Four musicians played the same snippet of music they had played seven times prior as a collection of audience members thrust arms into the air, making rough triangle shapes with their hands. On a screen above the stage, a small pixilated man had just captured another triangular object and the buzz in the audience was building. Despite the rock show going on, almost all eyes were glued to the screen. And that’s probably how the musicians liked it.
Bit Brigade brought their video game-meets-math rock roadshow back to the Blind Tiger this past Friday evening. The concept is rather simple: On stage an expert video gamer plays through an entire Nintendo game while his exploits are displayed via projector on a screen. A four-piece band then recreates the soundtrack to the game along with every life, death, scene change, boss fight or any moment where the music would have changed in the game. Over the years the band has tackled classic games such as Mega Man 2, Castlevania, Ninja Gaiden and Contra. This time, however, they brought along one of the most influential games of the last 30 years: The Legend of Zelda.
Watching a Bit Brigade show isn’t that far afield from seeing local Greensboroites Modern Robot recontextualize classic films by creating and playing new soundtracks to go with them. At their best, both bands actually blend into the background, the audience focusing on the video game or the film respectively. Members of Bit Brigade, however, strive to capture the actual music of the original game note for note infusing it with the sound and power of math rock and flavors of their other creative projects, longstanding Athens, Ga. bands Cinemechanica and We Versus the Shark.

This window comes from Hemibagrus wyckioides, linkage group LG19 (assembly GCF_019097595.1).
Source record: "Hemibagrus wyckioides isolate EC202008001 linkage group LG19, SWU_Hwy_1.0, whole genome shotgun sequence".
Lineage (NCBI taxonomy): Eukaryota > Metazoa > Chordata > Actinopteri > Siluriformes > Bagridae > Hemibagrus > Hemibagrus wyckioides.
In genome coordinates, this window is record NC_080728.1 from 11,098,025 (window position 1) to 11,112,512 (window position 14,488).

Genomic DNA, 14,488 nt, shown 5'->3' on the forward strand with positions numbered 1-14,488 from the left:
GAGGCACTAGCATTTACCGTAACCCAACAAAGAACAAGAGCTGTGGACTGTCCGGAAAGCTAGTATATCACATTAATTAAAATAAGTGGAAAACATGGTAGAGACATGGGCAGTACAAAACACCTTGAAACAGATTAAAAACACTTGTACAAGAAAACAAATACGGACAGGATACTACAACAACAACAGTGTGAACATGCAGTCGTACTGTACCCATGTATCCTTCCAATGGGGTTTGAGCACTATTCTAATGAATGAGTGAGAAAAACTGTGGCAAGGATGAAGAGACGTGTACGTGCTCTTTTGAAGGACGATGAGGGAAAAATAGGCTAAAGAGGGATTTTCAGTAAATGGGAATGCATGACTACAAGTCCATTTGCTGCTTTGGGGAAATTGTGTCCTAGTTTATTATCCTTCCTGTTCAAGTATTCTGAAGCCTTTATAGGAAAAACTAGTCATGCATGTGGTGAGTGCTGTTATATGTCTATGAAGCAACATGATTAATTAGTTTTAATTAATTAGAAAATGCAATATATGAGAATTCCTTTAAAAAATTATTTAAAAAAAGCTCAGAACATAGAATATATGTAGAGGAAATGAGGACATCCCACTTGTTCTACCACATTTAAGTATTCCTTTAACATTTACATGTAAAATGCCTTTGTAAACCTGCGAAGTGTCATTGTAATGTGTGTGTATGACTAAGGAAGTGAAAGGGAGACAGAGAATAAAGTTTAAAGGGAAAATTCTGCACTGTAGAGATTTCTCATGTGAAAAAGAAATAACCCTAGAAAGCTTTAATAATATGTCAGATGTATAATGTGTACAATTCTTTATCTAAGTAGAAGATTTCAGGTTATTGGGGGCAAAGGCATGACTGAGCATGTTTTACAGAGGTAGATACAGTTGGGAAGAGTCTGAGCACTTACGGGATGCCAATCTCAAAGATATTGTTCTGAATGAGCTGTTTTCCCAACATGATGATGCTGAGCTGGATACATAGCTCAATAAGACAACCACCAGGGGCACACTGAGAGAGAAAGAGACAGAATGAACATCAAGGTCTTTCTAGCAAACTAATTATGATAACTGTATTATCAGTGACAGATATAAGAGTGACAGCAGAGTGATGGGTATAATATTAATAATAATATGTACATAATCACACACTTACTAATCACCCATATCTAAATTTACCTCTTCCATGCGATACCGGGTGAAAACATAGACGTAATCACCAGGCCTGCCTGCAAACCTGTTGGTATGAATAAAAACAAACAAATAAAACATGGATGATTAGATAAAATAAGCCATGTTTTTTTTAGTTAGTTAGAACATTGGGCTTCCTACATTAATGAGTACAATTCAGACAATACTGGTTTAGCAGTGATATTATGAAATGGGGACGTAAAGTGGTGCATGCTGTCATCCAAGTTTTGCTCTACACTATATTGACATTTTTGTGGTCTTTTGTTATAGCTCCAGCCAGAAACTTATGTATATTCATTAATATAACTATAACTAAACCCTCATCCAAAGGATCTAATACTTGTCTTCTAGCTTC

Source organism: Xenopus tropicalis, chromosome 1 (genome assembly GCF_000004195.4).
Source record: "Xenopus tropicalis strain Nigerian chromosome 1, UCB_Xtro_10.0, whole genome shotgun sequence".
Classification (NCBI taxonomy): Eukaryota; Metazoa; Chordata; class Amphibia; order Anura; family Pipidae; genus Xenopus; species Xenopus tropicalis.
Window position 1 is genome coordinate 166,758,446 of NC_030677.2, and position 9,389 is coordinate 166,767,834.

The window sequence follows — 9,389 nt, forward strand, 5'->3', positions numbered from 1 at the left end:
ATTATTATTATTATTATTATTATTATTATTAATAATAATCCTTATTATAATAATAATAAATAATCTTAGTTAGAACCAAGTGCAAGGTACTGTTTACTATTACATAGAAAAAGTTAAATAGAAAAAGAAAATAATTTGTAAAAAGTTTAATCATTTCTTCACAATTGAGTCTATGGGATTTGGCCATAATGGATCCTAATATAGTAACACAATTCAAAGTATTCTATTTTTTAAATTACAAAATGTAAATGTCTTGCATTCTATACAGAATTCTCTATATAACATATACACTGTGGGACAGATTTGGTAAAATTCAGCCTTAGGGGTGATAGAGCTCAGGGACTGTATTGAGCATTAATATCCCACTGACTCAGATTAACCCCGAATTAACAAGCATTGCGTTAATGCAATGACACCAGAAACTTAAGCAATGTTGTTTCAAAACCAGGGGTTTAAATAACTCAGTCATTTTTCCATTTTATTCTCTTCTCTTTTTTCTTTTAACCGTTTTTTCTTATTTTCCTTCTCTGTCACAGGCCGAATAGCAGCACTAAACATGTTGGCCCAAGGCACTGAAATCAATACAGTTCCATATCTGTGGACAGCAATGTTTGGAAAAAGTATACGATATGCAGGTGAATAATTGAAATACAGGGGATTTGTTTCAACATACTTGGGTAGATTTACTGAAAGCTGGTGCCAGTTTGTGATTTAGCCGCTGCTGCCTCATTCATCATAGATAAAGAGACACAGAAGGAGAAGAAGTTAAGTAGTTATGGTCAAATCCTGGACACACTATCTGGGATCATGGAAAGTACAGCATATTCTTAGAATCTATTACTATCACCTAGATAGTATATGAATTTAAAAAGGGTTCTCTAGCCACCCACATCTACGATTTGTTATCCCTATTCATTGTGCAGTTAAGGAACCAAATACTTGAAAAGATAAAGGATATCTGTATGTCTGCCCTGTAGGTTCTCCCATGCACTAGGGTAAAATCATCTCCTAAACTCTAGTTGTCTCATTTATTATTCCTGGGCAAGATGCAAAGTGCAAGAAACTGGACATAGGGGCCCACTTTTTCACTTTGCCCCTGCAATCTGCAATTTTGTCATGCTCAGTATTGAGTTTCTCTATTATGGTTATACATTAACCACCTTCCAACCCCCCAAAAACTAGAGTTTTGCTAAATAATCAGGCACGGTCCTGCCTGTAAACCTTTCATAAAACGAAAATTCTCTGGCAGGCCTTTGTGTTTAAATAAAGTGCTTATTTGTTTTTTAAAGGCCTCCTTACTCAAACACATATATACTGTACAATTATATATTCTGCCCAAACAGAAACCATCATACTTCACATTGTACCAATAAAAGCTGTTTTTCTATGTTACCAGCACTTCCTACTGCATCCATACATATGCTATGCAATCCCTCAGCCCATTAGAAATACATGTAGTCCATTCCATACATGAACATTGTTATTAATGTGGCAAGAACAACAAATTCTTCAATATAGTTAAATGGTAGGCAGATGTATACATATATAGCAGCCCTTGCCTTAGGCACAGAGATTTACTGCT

It is tough to measure how creative an endeavor this can be. How far removed from just another cover band is this? There is the novelty of the video game being played in front of you, but wouldn’t it be more interesting to play it yourself?
Bit Brigade has been creating what could be called the “new pops orchestra.” By blending the two mediums of live indie music with the geek culture surrounding video games, they have created a vibrant and engaging product. The band’s split-second shifts in music are a true testament to obvious skill at their instruments, and it’s certainly impressive to see their resident gamer blitz through a game that took a lot of us months to conquer, if ever we did. The 150 people who came to the show and the hand gestures representing the pieces of the legendary Triforce of the Zelda mythology were evidence of the effective cultural mash-up that they’ve finessed over the band’s eight years in existence.
Greensboro’s the Bronzed Chorus and Raleigh’s 8-Bit Disaster opened the show. The Bronzed Chorus’ complex instrumental music received a different context when surrounded by the video game music. Opener “Underpass Sunrise,” a song that is more than five years old, sounded like a soundtrack to a lost RPG. The multiple layers of the band’s sound were as mesmerizing as ever with the guitar work by Adam Joyce creating a broad, hypnotic soundscape on which Hunter Allen’s drums could run rampant. It was an interesting inverse of the way bands usually play, putting a lot more focus on Allen’s incredible drum work.
8-Bit Disaster, on the other hand, felt like a weird, geeky secret handshake. Calling themselves a “funk” video-game music band, the five-piece plowed its way through a bevy of video game soundtrack recreations that were decidedly less well known. They also found time for a medley of geek-culture television theme songs and music from an anime series. As opposed to the focus of Bit Brigade, they felt like they were letting their geek flag fly in as many ways as possible, but it did get them called back for a one-song encore of music from the massive 2011 game Skyrim.
Sometimes pandering works.
Join the First Amendment Society, a membership that goes directly to funding TCB‘s newsroom.
We believe that reporting can save the world.
The TCB First Amendment Society recognizes the vital role of a free, unfettered press with a bundling of local experiences designed to build community, and unique engagements with our newsroom that will help you understand, and shape, local journalism’s critical role in uplifting the people in our cities.
All revenue goes directly into the newsroom as reporters’ salaries and freelance commissions.